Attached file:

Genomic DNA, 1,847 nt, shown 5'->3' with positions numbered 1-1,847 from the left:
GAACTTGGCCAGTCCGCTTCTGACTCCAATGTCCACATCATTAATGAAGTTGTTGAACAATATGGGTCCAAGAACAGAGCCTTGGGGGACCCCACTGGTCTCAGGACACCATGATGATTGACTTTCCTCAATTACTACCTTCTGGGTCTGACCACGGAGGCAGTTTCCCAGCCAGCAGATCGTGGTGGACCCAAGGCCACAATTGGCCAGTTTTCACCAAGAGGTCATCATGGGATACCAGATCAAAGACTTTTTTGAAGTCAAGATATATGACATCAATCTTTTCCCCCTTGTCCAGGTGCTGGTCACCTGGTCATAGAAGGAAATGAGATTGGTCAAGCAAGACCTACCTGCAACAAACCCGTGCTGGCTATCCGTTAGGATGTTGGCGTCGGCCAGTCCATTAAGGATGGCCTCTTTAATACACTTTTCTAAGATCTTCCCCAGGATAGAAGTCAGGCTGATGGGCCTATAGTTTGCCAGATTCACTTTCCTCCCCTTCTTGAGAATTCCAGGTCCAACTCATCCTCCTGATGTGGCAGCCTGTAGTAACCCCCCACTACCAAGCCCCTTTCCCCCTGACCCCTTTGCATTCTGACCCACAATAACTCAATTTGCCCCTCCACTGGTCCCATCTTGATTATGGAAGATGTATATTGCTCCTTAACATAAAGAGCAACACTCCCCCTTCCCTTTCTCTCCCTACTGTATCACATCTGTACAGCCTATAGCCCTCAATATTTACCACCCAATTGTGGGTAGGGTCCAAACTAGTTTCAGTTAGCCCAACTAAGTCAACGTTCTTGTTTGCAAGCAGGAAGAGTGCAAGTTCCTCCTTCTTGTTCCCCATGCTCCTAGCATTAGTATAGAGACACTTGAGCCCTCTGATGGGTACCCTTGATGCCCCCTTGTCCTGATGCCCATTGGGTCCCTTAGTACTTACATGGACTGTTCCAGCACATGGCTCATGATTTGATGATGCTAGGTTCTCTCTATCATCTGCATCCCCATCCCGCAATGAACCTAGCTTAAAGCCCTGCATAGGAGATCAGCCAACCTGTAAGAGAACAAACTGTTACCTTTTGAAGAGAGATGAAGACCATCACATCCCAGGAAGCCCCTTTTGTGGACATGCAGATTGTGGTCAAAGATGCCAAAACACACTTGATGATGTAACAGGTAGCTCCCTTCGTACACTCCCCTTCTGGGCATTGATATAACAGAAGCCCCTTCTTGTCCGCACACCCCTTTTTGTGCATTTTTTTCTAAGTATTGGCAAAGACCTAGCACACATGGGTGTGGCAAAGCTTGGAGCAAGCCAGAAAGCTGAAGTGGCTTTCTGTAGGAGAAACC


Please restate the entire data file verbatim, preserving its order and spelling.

Genomic DNA, 1,847 nt, shown 5'->3' with positions numbered 1-1,847 from the left:
GAACTTGGCCAGTCCGCTTCTGACTCCAATGTCCACATCATTAATGAAGTTGTTGAACAATATGGGTCCAAGAACAGAGCCTTGGGGGACCCCACTGGTCTCAGGACACCATGATGATTGACTTTCCTCAATTACTACCTTCTGGGTCTGACCACGGAGGCAGTTTCCCAGCCAGCAGATCGTGGTGGACCCAAGGCCACAATTGGCCAGTTTTCACCAAGAGGTCATCATGGGATACCAGATCAAAGACTTTTTTGAAGTCAAGATATATGACATCAATCTTTTCCCCCTTGTCCAGGTGCTGGTCACCTGGTCATAGAAGGAAATGAGATTGGTCAAGCAAGACCTACCTGCAACAAACCCGTGCTGGCTATCCGTTAGGATGTTGGCGTCGGCCAGTCCATTAAGGATGGCCTCTTTAATACACTTTTCTAAGATCTTCCCCAGGATAGAAGTCAGGCTGATGGGCCTATAGTTTGCCAGATTCACTTTCCTCCCCTTCTTGAGAATTCCAGGTCCAACTCATCCTCCTGATGTGGCAGCCTGTAGTAACCCCCCACTACCAAGCCCCTTTCCCCCTGACCCCTTTGCATTCTGACCCACAATAACTCAATTTGCCCCTCCACTGGTCCCATCTTGATTATGGAAGATGTATATTGCTCCTTAACATAAAGAGCAACACTCCCCCTTCCCTTTCTCTCCCTACTGTATCACATCTGTACAGCCTATAGCCCTCAATATTTACCACCCAATTGTGGGTAGGGTCCAAACTAGTTTCAGTTAGCCCAACTAAGTCAACGTTCTTGTTTGCAAGCAGGAAGAGTGCAAGTTCCTCCTTCTTGTTCCCCATGCTCCTAGCATTAGTATAGAGACACTTGAGCCCTCTGATGGGTACCCTTGATGCCCCCTTGTCCTGATGCCCATTGGGTCCCTTAGTACTTACATGGACTGTTCCAGCACATGGCTCATGATTTGATGATGCTAGGTTCTCTCTATCATCTGCATCCCCATCCCGCAATGAACCTAGCTTAAAGCCCTGCATAGGAGATCAGCCAACCTGTAAGAGAACAAACTGTTACCTTTTGAAGAGAGATGAAGACCATCACATCCCAGGAAGCCCCTTTTGTGGACATGCAGATTGTGGTCAAAGATGCCAAAACACACTTGATGATGTAACAGGTAGCTCCCTTCGTACACTCCCCTTCTGGGCATTGATATAACAGAAGCCCCTTCTTGTCCGCACACCCCTTTTTGTGCATTTTTTTCTAAGTATTGGCAAAGACCTAGCACACATGGGTGTGGCAAAGCTTGGAGCAAGCCAGAAAGCTGAAGTGGCTTTCTGTAGGAGAAACC